We’ve seen modular phone concepts and actual modular devices for years, as there is some theoretical appeal for this type of product. It makes sense to build an eco-friendly device that has user-replaceable parts. That way, you’d be able to swap out old or broken modules for brand new hardware rather than ditching the entire device. You’d be able to upgrade the chips, the battery, and the camera every few years, and maybe even the screen. You’d also get access to more unusual modules that will deliver a specific type of functionality that isn’t otherwise found on traditional phones.
But time and time again, companies failed to make modular phones popular with buyers. Phonebloks was exciting for a bit. Google’s Project Ara wanted modular phones but then got out of it. LG’s G5 was a quirky modular phone. Maybe Motorola was the most successful at envisioning a limited modular phone — the company’s Moto Mods let it upgrade a 4G mid-range phone to 5G flagship status a few years ago, but the contraption looked just awful.
Despite that, another company thinks it can have a go at modular phones. Chinese smartphone maker Xiaomi has filed a patent for modular phone technology recently.
Found by LetsGoDigital, the new Xiaomi patent was filed in February 2020. As always with patented technology, there’s no indication that Xiaomi will launch a modular device any time soon, but the fact that it submitted a patent last year suggests the Chinese handset vendor is interested in modular devices.
Like Motorola’s mods, the Xiaomi modular smartphone is relatively simple. The handset maker has imagined phones made of three distinct parts. The top part packs the camera module and all the chips. The middle part is the largest one, being dedicated to the battery. The bottom part is the smallest, featuring the speaker assembly and charging port.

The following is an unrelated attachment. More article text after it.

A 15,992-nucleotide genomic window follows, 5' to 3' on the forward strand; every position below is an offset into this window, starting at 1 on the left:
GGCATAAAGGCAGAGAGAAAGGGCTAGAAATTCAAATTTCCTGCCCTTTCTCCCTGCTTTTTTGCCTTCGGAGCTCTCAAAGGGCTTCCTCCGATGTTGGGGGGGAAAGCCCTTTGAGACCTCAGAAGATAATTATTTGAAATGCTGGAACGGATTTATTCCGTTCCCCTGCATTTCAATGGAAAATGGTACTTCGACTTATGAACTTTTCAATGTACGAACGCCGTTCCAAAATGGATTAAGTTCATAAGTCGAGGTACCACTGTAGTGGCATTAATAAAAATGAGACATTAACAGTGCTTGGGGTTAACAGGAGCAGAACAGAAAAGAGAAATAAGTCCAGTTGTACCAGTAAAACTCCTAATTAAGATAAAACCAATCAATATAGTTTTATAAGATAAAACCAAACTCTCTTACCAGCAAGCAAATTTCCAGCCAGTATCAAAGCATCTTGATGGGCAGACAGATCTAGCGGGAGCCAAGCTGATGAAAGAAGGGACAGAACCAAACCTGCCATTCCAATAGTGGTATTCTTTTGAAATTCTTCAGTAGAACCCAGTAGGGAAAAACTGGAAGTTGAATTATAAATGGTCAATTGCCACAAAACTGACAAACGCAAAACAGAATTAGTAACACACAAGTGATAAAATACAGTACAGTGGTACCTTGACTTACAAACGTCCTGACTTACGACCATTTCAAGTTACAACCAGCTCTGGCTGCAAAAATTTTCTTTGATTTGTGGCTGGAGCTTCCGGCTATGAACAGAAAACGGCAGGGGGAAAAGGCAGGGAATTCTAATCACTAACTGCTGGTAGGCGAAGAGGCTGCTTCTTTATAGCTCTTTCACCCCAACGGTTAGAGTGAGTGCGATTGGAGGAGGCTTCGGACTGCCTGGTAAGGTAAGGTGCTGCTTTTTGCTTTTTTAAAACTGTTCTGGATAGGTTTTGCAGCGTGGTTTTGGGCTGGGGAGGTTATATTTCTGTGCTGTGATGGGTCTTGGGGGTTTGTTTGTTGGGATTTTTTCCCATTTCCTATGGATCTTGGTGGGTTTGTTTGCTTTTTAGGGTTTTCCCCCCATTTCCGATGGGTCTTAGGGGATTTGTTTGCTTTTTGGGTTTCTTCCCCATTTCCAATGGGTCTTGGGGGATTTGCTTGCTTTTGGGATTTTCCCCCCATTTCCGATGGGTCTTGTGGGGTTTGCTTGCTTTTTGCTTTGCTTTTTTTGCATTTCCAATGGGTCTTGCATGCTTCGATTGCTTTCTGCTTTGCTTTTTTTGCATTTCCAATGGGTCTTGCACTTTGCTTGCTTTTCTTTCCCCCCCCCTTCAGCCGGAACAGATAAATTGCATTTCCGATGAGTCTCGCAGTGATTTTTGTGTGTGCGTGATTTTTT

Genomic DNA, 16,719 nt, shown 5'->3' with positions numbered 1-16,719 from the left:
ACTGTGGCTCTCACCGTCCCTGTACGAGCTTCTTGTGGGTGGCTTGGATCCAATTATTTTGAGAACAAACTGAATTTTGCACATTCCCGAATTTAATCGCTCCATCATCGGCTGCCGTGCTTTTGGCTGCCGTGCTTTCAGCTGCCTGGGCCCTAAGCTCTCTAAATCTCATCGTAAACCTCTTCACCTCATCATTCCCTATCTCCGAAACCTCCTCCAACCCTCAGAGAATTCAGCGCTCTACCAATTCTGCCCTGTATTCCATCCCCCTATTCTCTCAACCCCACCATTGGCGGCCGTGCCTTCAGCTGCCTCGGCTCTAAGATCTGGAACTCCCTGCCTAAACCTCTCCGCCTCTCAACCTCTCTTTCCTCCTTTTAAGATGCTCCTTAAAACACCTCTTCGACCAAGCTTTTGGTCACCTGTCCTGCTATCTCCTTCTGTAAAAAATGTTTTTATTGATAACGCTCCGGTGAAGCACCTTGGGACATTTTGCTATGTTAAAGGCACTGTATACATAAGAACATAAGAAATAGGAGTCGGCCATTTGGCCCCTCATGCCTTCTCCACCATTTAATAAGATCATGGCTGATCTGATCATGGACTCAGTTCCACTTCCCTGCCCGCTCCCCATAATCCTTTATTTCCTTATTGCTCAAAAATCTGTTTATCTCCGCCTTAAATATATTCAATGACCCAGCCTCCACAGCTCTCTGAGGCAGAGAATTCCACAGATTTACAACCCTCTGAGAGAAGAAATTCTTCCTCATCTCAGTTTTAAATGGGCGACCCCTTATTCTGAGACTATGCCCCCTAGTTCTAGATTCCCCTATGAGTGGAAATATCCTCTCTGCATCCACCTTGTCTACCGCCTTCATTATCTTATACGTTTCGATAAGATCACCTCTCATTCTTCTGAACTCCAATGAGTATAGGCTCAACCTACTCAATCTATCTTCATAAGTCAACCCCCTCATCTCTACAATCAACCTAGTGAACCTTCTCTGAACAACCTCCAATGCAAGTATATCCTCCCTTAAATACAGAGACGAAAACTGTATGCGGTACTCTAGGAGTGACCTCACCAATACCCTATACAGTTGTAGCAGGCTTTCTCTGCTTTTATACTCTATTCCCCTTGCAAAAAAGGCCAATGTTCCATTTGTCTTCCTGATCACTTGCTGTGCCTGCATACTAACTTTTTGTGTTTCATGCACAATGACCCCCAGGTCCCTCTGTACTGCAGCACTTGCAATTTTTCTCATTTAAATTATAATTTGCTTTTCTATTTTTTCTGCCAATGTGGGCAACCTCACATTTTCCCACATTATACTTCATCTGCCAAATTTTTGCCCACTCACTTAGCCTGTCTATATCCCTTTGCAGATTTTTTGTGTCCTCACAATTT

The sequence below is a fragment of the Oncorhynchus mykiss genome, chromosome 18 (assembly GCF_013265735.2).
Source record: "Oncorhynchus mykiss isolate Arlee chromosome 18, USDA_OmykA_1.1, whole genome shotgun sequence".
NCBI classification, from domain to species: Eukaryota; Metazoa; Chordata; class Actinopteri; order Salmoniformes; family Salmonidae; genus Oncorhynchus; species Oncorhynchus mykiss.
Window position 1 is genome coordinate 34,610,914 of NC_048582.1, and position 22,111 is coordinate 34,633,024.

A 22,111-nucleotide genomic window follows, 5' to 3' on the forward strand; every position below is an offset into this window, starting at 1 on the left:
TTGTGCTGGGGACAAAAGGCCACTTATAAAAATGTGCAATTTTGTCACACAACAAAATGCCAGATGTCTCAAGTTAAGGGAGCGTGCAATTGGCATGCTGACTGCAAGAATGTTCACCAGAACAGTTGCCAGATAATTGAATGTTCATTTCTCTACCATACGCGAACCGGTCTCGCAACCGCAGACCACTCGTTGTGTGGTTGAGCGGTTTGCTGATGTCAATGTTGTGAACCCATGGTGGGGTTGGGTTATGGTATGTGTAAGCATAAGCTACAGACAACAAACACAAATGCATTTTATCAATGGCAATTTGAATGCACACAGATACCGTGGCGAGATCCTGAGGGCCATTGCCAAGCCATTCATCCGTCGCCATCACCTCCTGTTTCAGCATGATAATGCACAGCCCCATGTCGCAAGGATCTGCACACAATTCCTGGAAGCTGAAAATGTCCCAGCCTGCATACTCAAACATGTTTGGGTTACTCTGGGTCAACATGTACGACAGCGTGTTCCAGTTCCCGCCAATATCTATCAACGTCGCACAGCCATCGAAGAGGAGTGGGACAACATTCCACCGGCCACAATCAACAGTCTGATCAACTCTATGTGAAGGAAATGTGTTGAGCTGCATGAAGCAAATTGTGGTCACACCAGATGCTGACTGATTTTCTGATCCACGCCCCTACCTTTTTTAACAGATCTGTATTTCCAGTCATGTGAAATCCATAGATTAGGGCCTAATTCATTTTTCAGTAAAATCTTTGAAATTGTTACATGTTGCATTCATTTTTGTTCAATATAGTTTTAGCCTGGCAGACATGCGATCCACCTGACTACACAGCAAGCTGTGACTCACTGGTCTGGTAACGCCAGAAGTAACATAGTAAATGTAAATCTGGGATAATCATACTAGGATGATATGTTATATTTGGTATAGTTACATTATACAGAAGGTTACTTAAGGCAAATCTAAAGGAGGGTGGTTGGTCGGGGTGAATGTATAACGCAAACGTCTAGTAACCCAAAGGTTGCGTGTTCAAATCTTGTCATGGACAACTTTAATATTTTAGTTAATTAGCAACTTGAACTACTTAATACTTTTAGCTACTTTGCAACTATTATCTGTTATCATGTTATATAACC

The illustrations that Jermain Smit produced for LetsGoDigital suggest that the selfie camera would be placed under the display, a feature we expect to see on several handsets this year, including Xiaomi devices.
What’s peculiar about this modular contraption is that at least two of the three parts would also have a display component, which is an immediate problem, as displays feature bezels. Xiaomi’s modules would connect seamlessly thanks to a rail system, and the phone would not have a visible seam. That’s easier said than done and sounds like the kind of sophisticated screen tech that might increase the phone’s price.
Xiaomi’s illustrations suggest that swapping a module for a different one would be incredibly easy. But, again, it might be easier said than done. It’s one thing to replace the battery or speaker module, and quite another to exchange the camera module for something else. That’s because the camera module also contains the phone’s logic board, which includes the storage and personal data. There would have to be a way to transfer data from a module to the next before swapping the top part for one with a specific camera arrangement.
Again, there’s no indication that Xiaomi will pursue these modular phone designs anytime soon. But the patent proves the modular phone dream just won’t die.